Although a term of art, unrelated business taxable income generally means income earned from the active operation of a business enterprise. In general, passive income, such as interest, dividends, rents from real property under certain circumstances, certain royalties and gains from a capital asset do not constitute unrelated business taxable income, so long as debt is not incurred to acquire those assets. The incurring of any debt by a CRT generally is very dangerous. As a general rule, no asset subject to debt should be contributed to such a trust.
Accordingly, to the extent that a CRT which has been funded with debt-encumbered property has income for any taxable year, this income may be debt financed income under IRC §514, thus giving rise to unrelated business taxable income, as discussed above. As a result, the CRT will lose its tax-exempt status, and will be subject to income tax under IRC 11 for that taxable year.8 In addition, the gain from the sale of such property is subject to tax as unrelated business income. As such, the sale of debt financed property within twelve (12) months of debt satisfaction will trigger this tax.9
Finally, IRC §514(c)(2)(A) provides that, "[w]here property (no matter how acquired) is acquired subject to a mortgage or other similar lien, the amount of the indebtedness secured by such mortgage or lien shall be considered as an indebtedness of the organization incurred in acquiring such property even though the organization did not assume or agree to pay such indebtedness." Thus, property taken subject to a mortgage or similar lien is debt financed property even if the recipient does not assume the debt or agree to pay it off. However, an exception to this rule is provided under IRC §514(c)(2)(B) where, among other things, the encumbrance is placed on the property more than five years before the date of the gift.
Risk #3: Gift of debt-encumbered property to the CRT results in a bargain sale causing the initial transfer to be partially taxable
The transfer of debt-encumbered property to a CRT may be treated as a bargain sale, which is, effectively, a part gift/part sale. When a charity receives property subject to a debt, even though the charity does not assume or pay the debt, the debt must be treated as an "amount realized" for purposes of determining taxable gain.10 Thus, the difference between the amount realized and the allocated adjusted basis in the contributed property will constitute a taxable gain.11 This gain is recognized by the donor in the taxable year the CRT is funded with the debt-encumbered property.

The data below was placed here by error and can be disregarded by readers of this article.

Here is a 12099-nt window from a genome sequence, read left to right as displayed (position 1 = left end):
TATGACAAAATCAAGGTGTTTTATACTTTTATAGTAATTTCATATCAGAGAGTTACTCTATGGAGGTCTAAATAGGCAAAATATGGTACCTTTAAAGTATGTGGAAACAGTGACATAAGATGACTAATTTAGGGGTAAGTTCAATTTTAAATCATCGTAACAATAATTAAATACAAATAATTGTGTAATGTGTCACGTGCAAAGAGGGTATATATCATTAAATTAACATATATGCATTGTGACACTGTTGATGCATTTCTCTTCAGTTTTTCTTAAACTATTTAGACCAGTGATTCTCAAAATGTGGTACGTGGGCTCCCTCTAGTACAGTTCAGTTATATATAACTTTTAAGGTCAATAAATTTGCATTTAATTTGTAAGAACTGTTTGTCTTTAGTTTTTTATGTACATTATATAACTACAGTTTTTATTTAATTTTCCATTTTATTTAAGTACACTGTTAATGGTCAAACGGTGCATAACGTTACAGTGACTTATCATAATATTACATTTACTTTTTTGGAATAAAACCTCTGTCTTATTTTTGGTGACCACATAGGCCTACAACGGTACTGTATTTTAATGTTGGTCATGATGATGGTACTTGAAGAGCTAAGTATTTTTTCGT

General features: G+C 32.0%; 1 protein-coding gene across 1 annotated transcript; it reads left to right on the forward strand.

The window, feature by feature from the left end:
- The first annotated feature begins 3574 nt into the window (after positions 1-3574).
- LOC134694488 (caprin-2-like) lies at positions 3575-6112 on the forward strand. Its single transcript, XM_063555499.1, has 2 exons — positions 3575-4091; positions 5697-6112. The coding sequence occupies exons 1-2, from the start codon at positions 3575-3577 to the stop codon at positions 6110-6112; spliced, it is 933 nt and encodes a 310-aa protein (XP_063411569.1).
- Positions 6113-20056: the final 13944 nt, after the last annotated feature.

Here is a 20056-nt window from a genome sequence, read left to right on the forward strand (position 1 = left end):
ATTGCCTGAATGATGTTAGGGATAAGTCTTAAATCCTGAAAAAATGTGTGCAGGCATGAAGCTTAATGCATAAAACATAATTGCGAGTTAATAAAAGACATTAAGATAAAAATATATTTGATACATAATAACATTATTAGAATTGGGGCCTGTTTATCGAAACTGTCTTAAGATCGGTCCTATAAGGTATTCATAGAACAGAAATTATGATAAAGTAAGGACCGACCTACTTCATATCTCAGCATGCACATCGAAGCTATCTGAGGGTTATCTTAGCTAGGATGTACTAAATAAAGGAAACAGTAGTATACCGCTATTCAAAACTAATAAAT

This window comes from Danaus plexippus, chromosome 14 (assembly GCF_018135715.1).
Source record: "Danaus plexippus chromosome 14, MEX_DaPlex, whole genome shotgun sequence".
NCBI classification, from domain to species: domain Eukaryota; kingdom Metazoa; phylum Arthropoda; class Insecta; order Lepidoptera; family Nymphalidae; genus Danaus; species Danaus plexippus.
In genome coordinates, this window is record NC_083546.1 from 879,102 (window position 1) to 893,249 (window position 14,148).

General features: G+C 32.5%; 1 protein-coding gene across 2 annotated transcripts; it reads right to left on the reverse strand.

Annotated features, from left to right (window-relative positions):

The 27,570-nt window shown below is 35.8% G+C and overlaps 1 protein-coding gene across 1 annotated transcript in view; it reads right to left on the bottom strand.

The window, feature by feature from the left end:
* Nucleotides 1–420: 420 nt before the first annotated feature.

Risk #4: Use of CRT monies to pay the debt will be a prohibited self-dealing transaction
In general, "self-dealing" is any direct or indirect transaction between a private foundation and a disqualified person 12 involving the (i) sale, exchange, or leasing or property, (ii) lending of money or other extension of credit, (iii) furnishing of goods, services, or facilities, or (iv) payment of compensation or payment/reimbursement of certain expenses.13
IRC §4946(a)(1) defines a "disqualified person" as a person who is (i) a substantial contributor 14 to the private foundation, (ii) a foundation manager 15, (iii) an owner of more than 20 percent of (a) the total combined voting power of a corporation, (b) the profits interest of a partnership, or (c) the beneficial interest of a trust or unincorporated enterprise, which is a substantial contributor to the foundation, (iv) a member of the family 16 of any person described in (i), (ii), or (iii), and (v) corporations, partnerships, trusts or estates in which substantial contributors, foundation managers, grantors of trusts, persons described under (iii), or any members of their families, owning or holding more than 35 percent of the total combined voting power, profits interest, or beneficial interest.
Excise taxes are imposed on disqualified persons who participate in acts of self-dealing with a private foundation. The rate of tax is equal to five percent of the amount involved with respect to the act of self-dealing for each year (or part thereof) in the taxable period.17 The rate of tax will increase to 200 percent if the act is not corrected within the taxable period.18 The tax is to be paid by the disqualified person (other than a foundation manager acting only as such) who participates in the act.19
A participating foundation manager, however, is liable for a tax equal to 2-1/2 percent of the amount involved with respect to the act of self-dealing for each year (or part thereof) in the taxable period, unless the foundation manager's participation is not willful and is due to reasonable cause.20 The rate of tax will increase to 50 percent if the act is not corrected within the taxable year and the foundation manager refuses to agree to part or all of the correction.21 The tax is to be paid by the foundation manager who participated in the act of self-dealing 22 or refused to agree to part or all of the correction.23 The maximum amount imposed on a participating foundation manager with respect to any one act of self-dealing is $10,000.24